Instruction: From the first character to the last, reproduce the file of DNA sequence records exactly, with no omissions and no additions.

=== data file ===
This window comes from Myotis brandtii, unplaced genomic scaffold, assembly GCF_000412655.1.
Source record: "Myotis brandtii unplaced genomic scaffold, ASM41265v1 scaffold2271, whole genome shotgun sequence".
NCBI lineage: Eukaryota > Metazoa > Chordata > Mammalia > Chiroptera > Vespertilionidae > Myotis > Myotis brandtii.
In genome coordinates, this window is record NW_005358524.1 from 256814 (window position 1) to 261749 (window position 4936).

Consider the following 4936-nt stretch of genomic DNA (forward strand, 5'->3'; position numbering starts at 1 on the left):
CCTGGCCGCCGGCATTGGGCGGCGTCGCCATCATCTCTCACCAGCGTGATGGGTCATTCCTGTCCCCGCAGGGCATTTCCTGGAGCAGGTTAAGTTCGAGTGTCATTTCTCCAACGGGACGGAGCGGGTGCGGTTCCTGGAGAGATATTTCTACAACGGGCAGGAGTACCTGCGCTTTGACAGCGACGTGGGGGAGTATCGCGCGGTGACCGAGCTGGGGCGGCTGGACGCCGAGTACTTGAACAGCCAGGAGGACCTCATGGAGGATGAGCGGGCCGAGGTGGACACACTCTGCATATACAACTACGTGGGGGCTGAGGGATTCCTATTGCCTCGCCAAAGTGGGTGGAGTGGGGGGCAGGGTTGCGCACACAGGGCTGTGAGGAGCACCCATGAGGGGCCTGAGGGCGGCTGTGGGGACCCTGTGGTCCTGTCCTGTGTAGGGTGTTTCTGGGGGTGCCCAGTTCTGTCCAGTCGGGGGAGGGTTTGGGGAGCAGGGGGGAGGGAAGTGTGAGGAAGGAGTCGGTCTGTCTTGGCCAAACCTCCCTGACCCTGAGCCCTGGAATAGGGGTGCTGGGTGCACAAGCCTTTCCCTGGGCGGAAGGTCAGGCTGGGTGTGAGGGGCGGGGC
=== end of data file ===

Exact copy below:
This window comes from Myotis brandtii, unplaced genomic scaffold, assembly GCF_000412655.1.
Source record: "Myotis brandtii unplaced genomic scaffold, ASM41265v1 scaffold2271, whole genome shotgun sequence".
NCBI lineage: Eukaryota > Metazoa > Chordata > Mammalia > Chiroptera > Vespertilionidae > Myotis > Myotis brandtii.
In genome coordinates, this window is record NW_005358524.1 from 256814 (window position 1) to 261749 (window position 4936).

Consider the following 4936-nt stretch of genomic DNA (forward strand, 5'->3'; position numbering starts at 1 on the left):
CCTGGCCGCCGGCATTGGGCGGCGTCGCCATCATCTCTCACCAGCGTGATGGGTCATTCCTGTCCCCGCAGGGCATTTCCTGGAGCAGGTTAAGTTCGAGTGTCATTTCTCCAACGGGACGGAGCGGGTGCGGTTCCTGGAGAGATATTTCTACAACGGGCAGGAGTACCTGCGCTTTGACAGCGACGTGGGGGAGTATCGCGCGGTGACCGAGCTGGGGCGGCTGGACGCCGAGTACTTGAACAGCCAGGAGGACCTCATGGAGGATGAGCGGGCCGAGGTGGACACACTCTGCATATACAACTACGTGGGGGCTGAGGGATTCCTATTGCCTCGCCAAAGTGGGTGGAGTGGGGGGCAGGGTTGCGCACACAGGGCTGTGAGGAGCACCCATGAGGGGCCTGAGGGCGGCTGTGGGGACCCTGTGGTCCTGTCCTGTGTAGGGTGTTTCTGGGGGTGCCCAGTTCTGTCCAGTCGGGGGAGGGTTTGGGGAGCAGGGGGGAGGGAAGTGTGAGGAAGGAGTCGGTCTGTCTTGGCCAAACCTCCCTGACCCTGAGCCCTGGAATAGGGGTGCTGGGTGCACAAGCCTTTCCCTGGGCGGAAGGTCAGGCTGGGTGTGAGGGGCGGGGC